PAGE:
Black Nashvillians make up 13 percent of the confirmed COVID-19 cases in Nashville, but they comprise nearly 40 percent of the deaths in that area, said the chair of the Davidson County Metro Coronavirus Task Force.
These were among the many findings that Metro Coronavirus Task Force Chair Alex Jahangir revealed at a press conference Wednesday.
Jahangir also revealed the following:
• Of the Davidson County confirmed cases, 36 percent are white. Exactly 13 percent are black. Exactly 12 percent are multi-racial. Exactly 6 percent are Asian. Exactly 6 percent are unknown. And 27 percent are pending.
• Of the 24 Nashvillians who have died, 11 are white. Nine are black. Three are other. One is listed as Asian.
• Based on 4,145 tests conducted at Community Assessment Centers, 22 percent of patients were black or African-American. Exactly 8 percent were Hispanic. Exactly 6 percent were multiracial. Exactly 2 percent were Asian. Exactly 12 percent were white — although another 50 percent of people declined to answer the question. Of those who did disclose their race, two-thirds of those individuals tested were minorities.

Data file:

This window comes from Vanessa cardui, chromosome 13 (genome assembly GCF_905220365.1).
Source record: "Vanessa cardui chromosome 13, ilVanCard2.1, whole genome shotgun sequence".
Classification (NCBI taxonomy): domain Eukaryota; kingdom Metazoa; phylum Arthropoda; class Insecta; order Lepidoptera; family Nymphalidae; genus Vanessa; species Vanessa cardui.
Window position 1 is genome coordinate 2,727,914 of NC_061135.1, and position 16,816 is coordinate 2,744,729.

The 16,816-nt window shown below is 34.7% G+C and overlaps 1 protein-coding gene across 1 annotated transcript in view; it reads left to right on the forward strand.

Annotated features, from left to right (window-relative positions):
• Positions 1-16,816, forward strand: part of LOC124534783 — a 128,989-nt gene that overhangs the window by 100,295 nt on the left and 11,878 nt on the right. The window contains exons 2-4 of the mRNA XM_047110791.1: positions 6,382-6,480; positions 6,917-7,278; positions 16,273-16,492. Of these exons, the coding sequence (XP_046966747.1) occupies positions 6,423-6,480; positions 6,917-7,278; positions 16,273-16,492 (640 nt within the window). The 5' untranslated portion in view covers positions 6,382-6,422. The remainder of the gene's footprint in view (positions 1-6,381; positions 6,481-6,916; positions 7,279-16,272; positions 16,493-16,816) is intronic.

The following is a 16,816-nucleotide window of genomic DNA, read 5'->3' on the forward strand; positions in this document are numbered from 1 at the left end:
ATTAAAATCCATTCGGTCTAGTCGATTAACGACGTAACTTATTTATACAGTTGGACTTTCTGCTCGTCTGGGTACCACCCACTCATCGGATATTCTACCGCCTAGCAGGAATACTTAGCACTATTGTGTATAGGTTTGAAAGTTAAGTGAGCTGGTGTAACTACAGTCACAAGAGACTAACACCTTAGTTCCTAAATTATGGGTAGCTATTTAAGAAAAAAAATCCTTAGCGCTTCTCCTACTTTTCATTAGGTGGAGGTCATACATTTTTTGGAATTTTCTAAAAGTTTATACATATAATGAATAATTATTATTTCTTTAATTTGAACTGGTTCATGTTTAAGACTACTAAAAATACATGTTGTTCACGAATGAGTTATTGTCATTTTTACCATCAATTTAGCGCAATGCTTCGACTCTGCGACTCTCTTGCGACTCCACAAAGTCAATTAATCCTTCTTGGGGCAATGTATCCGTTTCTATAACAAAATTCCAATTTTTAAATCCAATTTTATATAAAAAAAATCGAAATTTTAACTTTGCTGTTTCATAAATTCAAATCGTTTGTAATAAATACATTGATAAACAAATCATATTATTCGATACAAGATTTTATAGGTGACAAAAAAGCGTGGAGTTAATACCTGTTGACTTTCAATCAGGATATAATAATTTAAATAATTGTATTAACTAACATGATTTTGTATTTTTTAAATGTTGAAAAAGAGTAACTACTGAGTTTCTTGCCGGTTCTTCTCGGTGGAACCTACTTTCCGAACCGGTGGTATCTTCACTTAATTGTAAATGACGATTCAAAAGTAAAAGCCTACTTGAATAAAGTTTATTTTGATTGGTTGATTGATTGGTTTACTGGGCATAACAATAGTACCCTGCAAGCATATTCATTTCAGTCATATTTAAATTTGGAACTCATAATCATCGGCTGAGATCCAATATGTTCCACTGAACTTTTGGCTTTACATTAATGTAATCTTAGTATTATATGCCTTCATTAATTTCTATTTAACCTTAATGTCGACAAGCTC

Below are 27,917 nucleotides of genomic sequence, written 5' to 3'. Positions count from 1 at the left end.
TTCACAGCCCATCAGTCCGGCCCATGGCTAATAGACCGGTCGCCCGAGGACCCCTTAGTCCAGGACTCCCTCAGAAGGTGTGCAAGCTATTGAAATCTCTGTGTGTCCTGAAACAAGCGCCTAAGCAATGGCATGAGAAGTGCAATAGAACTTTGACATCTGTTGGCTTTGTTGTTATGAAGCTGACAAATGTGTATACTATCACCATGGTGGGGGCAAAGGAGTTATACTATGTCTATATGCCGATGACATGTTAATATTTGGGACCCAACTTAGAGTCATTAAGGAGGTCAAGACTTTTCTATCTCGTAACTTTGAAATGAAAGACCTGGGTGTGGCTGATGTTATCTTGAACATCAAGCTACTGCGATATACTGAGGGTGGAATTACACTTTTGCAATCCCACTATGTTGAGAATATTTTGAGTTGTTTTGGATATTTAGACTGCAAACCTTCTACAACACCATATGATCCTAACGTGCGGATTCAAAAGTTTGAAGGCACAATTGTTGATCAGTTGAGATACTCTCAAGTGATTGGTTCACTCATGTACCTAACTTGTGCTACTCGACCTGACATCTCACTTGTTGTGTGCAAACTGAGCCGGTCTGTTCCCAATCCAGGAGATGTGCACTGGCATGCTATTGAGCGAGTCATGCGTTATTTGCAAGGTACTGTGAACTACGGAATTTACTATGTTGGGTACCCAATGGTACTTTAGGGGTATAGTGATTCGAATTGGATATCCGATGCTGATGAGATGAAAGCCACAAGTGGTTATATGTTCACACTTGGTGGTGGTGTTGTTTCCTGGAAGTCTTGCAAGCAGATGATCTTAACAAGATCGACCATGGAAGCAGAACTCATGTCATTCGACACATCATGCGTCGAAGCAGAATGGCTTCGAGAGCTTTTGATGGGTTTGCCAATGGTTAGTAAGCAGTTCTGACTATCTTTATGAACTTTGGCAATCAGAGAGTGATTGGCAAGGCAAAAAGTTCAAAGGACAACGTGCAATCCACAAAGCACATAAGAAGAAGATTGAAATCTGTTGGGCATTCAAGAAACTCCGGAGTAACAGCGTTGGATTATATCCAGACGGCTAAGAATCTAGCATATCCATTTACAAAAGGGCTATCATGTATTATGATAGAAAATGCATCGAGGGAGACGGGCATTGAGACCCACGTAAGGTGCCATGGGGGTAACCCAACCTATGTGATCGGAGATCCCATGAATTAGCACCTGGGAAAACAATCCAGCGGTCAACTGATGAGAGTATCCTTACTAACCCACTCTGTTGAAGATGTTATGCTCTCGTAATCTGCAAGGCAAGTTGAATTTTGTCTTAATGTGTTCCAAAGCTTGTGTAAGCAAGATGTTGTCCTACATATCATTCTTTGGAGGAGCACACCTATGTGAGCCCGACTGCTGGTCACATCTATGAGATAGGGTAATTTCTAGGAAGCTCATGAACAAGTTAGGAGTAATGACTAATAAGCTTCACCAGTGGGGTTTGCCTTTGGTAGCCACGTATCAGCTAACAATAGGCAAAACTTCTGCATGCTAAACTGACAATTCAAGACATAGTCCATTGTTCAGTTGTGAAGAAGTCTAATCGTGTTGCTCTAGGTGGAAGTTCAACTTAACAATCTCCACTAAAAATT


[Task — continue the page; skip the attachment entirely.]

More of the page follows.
As of Wednesday, Jahangir said Nashville had 2,612 confirmed COVID-19 cases, an increase of 24 cases in the previous 24 hours. The virus has thus far killed 24 Nashvillians, he added.
With an additional 2,167 cases in the surrounding counties, the region now has nearly 4,800 confirmed COVID-19 cases. Of the Davidson County cases, 1,260 are currently active. Exactly 1,328 residents have recovered and are cleared, Jahangir said.
But other cases continue to break out.
“Late last night we were made aware of a possible isolated outbreak of the virus at our homeless shelters on the fairgrounds,” Jahangir said.
“Four individuals entered the shelter without symptoms and later tested positive. These people were screened when they first arrived at the fairgrounds and did not have any symptoms of the virus. When an individual started showing symptoms, they were tested and moved to the self-isolation portion of the shelter for people awaiting test results. Once the test results came back positive the Metro Nashville Public Health Department began investigating.”
Jahangir added he does not believe the people got the virus at the shelter. He said members of the Metro Public Health Department will test fairgrounds’ residents and staff.
Mayor Cooper addresses public regarding public health
Posted by Mayor John Cooper on Wednesday, April 29, 2020
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